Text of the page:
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Career Tips & Advice

How to Pay for your Education

Concorde Staff
Concorde Staff
Updated July 8, 2020. The information contained in this blog is current and accurate as of this date.
A Concorde student on the way to class.

Figuring out how to pay for your education is a tough job. The costs of tuition, room, board, and books are not cheap, but neither is the debt that comes with taking out student loans. There's nothing wrong with wanting to avoid loans or borrowing as little money as possible so you can pay it back quickly.

But you can start saving money before starting school by taking advantage of savings plans, finding grants and scholarships, and loans that help you pay for your tuition. If your goal is to graduate with minimal little debt, the time to start finding ways to pay for your tuition is now. Here are some tips to help you pay for college.

Start Saving Early

Saving money for college isn't always an easy task. You have to find ways to earn money and put it into an account or plan that accrues interest and builds income over time. You may have been fortunate and your parents decided to start a 529 plan when you were born, or a family member opened a savings account and is funding it on your behalf. But if you weren't fortunate enough to have family members taking these actions, you need to start saving as soon as you are able.

When you save money for college, you want to put that money to work. Since interest rates are low and won't offer enough of a return to grow your college fund, it's not enough to place the funds in a simple interest-bearing account. Not sure where to start? Look into a 529 plan that helps you save for college and also has the benefit of being tax-free when the funds are used to pay for higher education expenses. You can invest in a 529 plan from any state in the union and use the funds at any qualified college across the country.

Complete the FAFSA

The Free Application for Federal Student Aid, or FAFSA, is a form that helps a prospective or current college student determine their eligibility to receive student financial aid that comes in the form of loans, grants, and work-study programs that help you pay for your tuition. It also helps you determine your eligibility for state-funded scholarships and grants as well as helping educational institutions determine who qualifies for financial aid based on need or merit. You may not want to get into a lot of school loan debt, but the FAFSA is much more than helping you find loans to cover the cost of your tuition.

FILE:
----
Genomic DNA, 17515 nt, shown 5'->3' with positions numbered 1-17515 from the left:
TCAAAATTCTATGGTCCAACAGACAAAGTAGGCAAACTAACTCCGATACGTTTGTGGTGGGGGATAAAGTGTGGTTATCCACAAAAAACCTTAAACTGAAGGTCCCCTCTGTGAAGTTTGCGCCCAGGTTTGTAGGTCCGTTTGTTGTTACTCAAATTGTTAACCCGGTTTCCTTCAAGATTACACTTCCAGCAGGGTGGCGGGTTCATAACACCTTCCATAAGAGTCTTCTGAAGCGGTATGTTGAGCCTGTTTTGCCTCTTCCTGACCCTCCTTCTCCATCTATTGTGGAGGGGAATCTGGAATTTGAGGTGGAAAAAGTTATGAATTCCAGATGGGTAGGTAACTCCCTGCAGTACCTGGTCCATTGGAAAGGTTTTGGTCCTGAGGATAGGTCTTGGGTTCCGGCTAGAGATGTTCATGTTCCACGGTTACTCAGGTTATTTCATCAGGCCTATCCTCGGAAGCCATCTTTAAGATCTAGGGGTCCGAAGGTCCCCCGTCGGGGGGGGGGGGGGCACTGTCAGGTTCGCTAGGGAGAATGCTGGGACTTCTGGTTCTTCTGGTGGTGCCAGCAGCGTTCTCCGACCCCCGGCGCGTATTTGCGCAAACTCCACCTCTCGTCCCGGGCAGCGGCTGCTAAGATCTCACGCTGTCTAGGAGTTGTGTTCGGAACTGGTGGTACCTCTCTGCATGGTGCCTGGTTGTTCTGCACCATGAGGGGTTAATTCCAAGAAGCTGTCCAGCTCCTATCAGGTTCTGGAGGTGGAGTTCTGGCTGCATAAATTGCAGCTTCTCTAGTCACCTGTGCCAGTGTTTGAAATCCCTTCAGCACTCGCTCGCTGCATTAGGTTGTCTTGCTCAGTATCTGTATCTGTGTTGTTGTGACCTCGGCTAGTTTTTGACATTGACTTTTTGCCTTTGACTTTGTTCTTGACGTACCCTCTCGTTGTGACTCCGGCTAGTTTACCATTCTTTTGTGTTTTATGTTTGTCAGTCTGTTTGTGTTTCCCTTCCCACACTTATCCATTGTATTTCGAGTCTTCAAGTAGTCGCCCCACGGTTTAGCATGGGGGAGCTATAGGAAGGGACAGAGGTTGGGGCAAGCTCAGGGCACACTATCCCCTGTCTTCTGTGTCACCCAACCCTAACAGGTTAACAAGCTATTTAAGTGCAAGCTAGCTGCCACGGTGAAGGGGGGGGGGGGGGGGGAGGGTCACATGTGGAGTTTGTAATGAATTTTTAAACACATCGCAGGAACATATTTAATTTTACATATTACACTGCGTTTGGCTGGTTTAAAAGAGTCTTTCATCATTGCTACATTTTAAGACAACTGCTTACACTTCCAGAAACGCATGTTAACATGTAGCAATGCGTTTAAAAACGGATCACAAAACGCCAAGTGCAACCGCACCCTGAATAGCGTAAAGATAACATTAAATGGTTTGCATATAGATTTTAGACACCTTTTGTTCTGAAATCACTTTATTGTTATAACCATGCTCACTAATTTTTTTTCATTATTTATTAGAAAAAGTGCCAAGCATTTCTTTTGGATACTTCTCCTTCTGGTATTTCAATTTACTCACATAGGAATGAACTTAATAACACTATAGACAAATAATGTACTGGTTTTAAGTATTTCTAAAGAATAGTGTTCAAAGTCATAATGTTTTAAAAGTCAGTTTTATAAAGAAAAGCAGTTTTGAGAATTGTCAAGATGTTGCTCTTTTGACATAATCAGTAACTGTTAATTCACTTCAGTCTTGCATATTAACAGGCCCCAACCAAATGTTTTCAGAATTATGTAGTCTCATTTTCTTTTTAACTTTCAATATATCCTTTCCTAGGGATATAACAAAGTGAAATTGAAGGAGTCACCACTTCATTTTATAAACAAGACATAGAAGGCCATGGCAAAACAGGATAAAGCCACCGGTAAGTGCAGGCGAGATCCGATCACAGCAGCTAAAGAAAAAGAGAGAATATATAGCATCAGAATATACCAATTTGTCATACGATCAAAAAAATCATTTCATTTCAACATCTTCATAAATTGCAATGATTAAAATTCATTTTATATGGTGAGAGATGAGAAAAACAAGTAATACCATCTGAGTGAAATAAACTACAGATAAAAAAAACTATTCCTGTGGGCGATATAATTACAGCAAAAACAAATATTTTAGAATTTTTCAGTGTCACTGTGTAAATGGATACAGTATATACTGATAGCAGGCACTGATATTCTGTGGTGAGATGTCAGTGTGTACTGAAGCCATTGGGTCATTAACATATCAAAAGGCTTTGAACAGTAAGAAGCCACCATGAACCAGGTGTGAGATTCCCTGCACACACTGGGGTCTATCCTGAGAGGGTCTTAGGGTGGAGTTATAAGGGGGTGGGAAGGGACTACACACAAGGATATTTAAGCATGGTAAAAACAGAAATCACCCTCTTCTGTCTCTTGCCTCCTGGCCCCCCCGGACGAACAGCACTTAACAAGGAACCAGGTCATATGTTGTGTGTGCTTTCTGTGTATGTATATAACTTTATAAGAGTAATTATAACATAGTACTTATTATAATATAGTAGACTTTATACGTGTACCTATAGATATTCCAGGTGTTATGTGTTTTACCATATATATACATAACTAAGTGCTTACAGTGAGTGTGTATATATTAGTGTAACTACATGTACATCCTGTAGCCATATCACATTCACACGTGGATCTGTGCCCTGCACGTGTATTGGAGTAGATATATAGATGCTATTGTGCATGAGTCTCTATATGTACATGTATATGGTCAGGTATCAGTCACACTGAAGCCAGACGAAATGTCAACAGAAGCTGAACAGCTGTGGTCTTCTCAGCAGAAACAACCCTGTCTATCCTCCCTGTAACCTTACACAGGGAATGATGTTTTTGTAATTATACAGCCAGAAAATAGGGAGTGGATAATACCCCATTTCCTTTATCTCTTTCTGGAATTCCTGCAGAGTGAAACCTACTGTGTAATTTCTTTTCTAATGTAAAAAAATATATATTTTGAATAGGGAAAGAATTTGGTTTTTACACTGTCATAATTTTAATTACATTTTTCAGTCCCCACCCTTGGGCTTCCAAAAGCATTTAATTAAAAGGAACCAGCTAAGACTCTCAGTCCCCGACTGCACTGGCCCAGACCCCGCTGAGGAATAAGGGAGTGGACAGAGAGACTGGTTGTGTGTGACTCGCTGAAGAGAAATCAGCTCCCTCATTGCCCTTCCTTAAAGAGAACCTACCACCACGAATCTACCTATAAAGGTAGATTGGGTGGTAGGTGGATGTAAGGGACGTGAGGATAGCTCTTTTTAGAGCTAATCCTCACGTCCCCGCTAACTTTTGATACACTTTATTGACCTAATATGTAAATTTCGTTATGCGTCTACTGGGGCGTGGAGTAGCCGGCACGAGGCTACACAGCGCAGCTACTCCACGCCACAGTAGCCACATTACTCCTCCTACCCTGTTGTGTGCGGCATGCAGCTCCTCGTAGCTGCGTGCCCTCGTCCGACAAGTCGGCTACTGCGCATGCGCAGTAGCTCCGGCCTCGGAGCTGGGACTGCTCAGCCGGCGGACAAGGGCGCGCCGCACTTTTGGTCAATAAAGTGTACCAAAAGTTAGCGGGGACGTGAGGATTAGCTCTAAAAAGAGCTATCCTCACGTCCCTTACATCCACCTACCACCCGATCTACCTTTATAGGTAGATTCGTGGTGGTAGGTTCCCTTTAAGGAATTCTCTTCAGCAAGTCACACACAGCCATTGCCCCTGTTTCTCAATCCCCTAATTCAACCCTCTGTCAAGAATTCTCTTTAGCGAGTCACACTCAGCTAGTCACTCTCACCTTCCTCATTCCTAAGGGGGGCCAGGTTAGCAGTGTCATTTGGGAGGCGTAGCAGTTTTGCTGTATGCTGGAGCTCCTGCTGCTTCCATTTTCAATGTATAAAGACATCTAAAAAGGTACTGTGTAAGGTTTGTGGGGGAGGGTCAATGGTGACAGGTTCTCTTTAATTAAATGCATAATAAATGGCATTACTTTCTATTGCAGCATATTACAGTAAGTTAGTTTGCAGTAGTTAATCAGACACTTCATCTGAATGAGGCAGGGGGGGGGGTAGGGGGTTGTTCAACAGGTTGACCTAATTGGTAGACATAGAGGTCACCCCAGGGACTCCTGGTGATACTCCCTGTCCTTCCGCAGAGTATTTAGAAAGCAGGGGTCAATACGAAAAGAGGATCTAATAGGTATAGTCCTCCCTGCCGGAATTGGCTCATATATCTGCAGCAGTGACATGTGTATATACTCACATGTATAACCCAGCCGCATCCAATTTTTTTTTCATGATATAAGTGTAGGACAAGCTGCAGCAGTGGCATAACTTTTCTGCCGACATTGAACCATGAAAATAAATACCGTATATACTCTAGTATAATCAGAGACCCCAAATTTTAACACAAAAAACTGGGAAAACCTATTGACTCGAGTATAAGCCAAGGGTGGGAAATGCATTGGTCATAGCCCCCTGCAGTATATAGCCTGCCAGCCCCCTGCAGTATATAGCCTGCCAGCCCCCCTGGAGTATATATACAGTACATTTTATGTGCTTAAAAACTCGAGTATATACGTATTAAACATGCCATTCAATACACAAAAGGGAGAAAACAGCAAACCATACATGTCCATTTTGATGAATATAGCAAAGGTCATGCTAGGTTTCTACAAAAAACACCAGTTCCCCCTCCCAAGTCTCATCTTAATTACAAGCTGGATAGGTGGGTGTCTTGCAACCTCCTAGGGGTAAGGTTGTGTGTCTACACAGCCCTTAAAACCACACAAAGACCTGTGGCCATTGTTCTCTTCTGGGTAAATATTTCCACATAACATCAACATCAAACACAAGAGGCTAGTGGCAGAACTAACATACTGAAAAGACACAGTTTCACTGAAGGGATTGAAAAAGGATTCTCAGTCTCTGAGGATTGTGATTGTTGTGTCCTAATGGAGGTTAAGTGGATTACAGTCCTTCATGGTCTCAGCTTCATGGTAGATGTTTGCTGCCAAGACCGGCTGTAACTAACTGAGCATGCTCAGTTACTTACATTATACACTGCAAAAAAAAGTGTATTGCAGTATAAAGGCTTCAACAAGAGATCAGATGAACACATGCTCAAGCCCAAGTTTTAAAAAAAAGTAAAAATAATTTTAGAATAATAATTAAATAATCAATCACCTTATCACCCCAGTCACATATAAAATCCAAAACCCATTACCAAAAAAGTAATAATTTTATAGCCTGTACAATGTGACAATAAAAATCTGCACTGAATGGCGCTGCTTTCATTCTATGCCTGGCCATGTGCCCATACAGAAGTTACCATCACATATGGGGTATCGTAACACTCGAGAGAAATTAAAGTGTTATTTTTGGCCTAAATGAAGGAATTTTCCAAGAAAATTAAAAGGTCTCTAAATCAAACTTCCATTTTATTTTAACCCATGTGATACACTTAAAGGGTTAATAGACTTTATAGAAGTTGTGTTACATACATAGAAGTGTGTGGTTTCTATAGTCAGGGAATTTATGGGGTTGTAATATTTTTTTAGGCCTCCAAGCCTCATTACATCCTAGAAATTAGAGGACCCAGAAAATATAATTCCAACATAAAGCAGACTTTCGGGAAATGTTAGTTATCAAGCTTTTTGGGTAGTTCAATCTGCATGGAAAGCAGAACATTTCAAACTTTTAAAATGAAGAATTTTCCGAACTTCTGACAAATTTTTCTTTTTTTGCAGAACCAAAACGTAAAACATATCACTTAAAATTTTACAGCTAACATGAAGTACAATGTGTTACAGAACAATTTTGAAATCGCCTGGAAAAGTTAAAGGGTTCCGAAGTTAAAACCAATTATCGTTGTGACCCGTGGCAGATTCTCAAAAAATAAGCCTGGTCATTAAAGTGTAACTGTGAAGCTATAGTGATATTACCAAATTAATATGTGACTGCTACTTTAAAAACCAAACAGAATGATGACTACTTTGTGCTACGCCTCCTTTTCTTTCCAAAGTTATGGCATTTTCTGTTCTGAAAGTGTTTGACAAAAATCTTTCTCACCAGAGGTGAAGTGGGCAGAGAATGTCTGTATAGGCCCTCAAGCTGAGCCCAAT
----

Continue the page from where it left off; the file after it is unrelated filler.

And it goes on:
Fill out the FAFSA even if you think you won't qualify due to your parents' income. You may find that you're eligible for certain kinds of aid that can help you pay for your education and reduce the total amount of student loans you take on.

Find Niche Scholarships

You may be aware of major scholarships that offer large awards to those who apply according to the rules. What you may not be aware of is the fact there are thousands of scholarship programs out there that don't require you to compete against thousands of other applicants to win their award. The internet has made it easy to find these scholarships and learn how the foundation awards the money to an applicant. You may have to write essays on unusual topics that you might not have otherwise considered, but if you win the award, that's money you don't have to find.

Explore Grant Programs

Grant programs are similar to scholarships in that they don't have to be repaid. Some require an applicant to demonstrate they are in need of financial aid while others are awarded based on grade average. How much you get from a grant may depend on how much your family may contribute to the cost of your education, how much it costs to attend your school, if you're a part-time or full-time student, and if you plan to attend for the full academic year or less. All grants have different requirements, but if you can qualify, you can put the money toward your tuition and not have to pay it back later.

Explore Possible Loans

You may not have enough money set aside to pay for your tuition, and you find that you need student loans to help you cover the outstanding balance. Don't go for just any loan, however. Student loan debt is nondischargeable in bankruptcy, so you want to get a loan that has favorable interest rates and terms that you can work with. Start with FAFSA to find out what federal loans you are eligible for, along with any grants or work-study programs that are available to you. If you have exhausted federal loans, look into private student loans next.

Private Student Loans